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Re: externals, present and future

From: <kfogel_at_collab.net>
Date: 2004-09-30 06:30:54 CEST

Diffidently, I would like to point out that most Subversion developers
consider this lack to be simply a bug -- a fixeable one, see
http://subversion.tigris.org/issues/show_bug.cgi?id=937 for some more

Not that this helps you right now, Patrick, and I fully understand
your logic in not adopting a system that doesn't offer one of the
features you want. We don't currently have a convincing
CVSROOT/modules replacement, but believe me it's not because we're
unaware of the need :-). The current svn:externals feature isn't
really the same as true composition, we'd be the first to admit.


Patrick Kelsey <pkelsey@gmail.com> writes:
> It seems then that svn is sorely lacking a very important/powerful
> feature, which I'll call Composition. Composition is the ability to
> compose a working copy from disjoint parts of the internal storage
> structure used by the source control system, and be able to treat that
> composed working copy exactly the same as a working copy that is
> obtained from a direct checkout of a part of the internal storage
> structure employed by the source control system. This should all be
> handled transparently by the source control system using information
> contained in the repository. In other words, I should be able to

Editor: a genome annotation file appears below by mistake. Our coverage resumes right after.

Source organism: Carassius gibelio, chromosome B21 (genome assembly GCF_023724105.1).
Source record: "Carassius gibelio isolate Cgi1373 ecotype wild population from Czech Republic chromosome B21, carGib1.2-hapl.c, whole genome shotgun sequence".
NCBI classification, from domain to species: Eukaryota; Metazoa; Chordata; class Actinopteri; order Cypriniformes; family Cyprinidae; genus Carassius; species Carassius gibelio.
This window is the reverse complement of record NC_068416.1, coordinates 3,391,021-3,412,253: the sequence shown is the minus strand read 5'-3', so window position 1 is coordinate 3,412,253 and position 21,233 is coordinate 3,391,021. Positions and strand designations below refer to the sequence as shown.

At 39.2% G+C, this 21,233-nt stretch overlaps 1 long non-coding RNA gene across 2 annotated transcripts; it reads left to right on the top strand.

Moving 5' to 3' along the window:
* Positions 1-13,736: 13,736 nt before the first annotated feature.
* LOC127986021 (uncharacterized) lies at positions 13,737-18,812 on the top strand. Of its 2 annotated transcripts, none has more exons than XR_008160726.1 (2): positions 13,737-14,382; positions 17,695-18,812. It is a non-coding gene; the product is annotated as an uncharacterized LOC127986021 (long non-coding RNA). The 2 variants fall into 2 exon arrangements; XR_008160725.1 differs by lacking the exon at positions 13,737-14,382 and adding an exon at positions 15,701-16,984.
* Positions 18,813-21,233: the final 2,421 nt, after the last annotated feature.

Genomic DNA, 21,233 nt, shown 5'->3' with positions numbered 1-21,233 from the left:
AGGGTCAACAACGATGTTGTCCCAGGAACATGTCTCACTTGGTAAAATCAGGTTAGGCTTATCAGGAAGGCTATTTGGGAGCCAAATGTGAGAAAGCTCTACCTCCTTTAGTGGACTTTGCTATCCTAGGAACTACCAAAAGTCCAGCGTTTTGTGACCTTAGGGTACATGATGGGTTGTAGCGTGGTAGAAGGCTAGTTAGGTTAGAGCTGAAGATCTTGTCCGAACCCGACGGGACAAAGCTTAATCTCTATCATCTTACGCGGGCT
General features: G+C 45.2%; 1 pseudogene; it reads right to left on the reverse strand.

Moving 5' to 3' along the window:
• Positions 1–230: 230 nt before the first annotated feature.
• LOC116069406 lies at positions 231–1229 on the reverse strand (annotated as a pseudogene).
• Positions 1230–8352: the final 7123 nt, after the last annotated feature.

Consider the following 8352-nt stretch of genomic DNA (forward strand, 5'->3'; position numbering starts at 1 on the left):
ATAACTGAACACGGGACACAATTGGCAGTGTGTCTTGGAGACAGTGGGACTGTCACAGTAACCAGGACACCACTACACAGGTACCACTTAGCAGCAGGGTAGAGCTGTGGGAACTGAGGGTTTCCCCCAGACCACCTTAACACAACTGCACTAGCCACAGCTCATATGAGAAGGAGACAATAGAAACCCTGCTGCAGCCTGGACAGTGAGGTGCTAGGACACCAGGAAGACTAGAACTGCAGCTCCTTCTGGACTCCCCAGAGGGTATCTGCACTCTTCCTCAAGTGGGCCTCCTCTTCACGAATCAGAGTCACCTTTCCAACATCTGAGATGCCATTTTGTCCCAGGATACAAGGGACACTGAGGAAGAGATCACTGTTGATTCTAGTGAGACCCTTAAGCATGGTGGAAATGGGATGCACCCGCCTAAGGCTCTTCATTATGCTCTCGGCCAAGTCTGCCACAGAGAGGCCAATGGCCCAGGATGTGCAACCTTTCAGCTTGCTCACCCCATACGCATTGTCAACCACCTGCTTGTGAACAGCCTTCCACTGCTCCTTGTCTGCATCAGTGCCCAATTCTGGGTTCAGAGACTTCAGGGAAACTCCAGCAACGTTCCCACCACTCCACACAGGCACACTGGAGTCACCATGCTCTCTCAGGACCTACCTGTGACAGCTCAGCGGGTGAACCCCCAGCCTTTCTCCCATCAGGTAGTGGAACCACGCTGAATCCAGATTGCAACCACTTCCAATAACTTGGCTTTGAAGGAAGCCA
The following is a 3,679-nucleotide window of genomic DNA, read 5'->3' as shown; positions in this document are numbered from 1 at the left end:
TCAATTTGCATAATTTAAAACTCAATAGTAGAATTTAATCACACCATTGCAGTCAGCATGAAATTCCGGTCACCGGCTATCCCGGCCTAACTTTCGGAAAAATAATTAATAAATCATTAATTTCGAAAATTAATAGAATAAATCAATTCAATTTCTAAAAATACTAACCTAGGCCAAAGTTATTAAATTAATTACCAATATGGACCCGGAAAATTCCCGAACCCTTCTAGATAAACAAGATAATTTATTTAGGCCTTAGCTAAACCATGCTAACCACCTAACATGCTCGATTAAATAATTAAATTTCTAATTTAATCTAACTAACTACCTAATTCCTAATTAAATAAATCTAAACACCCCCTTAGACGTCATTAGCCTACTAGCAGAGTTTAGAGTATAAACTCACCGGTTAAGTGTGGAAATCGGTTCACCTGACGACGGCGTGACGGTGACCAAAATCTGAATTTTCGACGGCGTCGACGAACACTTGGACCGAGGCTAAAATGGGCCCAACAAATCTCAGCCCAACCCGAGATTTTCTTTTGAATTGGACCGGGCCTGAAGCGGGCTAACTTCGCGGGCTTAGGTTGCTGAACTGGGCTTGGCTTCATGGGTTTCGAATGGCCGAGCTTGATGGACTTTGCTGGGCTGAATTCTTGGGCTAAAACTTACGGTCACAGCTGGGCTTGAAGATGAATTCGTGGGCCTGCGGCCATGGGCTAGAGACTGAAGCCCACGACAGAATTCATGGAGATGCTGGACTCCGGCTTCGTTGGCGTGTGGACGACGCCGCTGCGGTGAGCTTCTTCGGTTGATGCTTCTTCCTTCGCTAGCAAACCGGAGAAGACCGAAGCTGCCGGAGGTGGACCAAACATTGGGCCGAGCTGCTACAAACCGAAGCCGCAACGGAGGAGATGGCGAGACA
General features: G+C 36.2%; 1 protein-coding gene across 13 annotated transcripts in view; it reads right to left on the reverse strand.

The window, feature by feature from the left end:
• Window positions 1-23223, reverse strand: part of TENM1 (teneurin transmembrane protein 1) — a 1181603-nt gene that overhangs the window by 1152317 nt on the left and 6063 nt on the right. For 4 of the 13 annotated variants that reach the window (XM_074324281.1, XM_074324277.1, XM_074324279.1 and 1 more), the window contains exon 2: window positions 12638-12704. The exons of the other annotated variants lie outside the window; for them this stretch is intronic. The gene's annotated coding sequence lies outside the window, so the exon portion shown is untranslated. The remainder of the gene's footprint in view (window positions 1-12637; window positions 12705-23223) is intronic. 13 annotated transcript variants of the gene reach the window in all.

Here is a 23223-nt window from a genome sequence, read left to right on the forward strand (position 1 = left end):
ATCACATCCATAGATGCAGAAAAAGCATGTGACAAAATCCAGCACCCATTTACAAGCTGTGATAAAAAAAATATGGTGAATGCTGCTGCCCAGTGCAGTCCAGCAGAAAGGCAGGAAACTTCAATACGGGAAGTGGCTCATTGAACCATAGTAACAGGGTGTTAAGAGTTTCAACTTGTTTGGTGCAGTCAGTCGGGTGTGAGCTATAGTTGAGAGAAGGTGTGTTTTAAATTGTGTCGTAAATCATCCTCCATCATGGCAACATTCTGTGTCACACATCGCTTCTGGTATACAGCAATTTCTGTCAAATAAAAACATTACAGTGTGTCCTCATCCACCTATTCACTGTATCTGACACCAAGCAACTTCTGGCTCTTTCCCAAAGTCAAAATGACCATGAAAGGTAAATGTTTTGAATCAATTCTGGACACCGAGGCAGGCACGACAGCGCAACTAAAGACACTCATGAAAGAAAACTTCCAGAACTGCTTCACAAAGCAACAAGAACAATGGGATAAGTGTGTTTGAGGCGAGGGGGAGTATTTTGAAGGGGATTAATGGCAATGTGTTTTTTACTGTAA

> create and use a mapping between the internal storage structure of the
> repository and the storage structure of my working copy, without
> having to care that I am using such a mapping.
> Composition is important because it allows multiple working views of
> the same underlying sources. In my work, I have found this to be
> extremely useful for dealing with multiple projects that have sets of
> libraries in common. Without composition, you either need to do
> perform a lot of steps to manually build up your working copy (and
> similarly many steps to branch and tag), or maintain separate
> instances of each library in the repository for each project that uses
> it and constantly merge changes between them.
> CVS makes composition possible via the modules administrative file,
> and from the user's perspective it is transparent. For this reason,
> no extra work is required on the part of the user to reap the benefits
> of composition, and it works out of the box with all of the GUI tools,
> so there are no working environment restrictions on using it (such as
> needing to run special scripts at the command line).
> We are currently using VSS, and for all the obvious reasons it needs
> to be replaced. I don't see, however, why I would use subversion over
> CVS. At this point, subversion seems to be more of 'just another cvs'
> than 'a compelling replacement for cvs'. CVS does a good job of
> source control, but it has its quirks. Unless I'm really missing
> something, I don't see subversion heading to a significantly different
> outcome. It'll do source control well, but it'll have its quirks. And
> since one of subversions quirks is that it requires lots of extra work
> to deal with multiple complex applications that share code over CVS, I
> hardly feel compelled to employ it over CVS. I suppose it is pleasant
> on some level to have an O(1) repository with an elegant conceptual
> structure, but if at the end of the day that means all the developers
> do more work, I'd rather choose the O(n) repository and let the
> computers and networks spend the effort for us.
> My $0.02.
> Patrick
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Received on Thu Sep 30 08:17:48 2004

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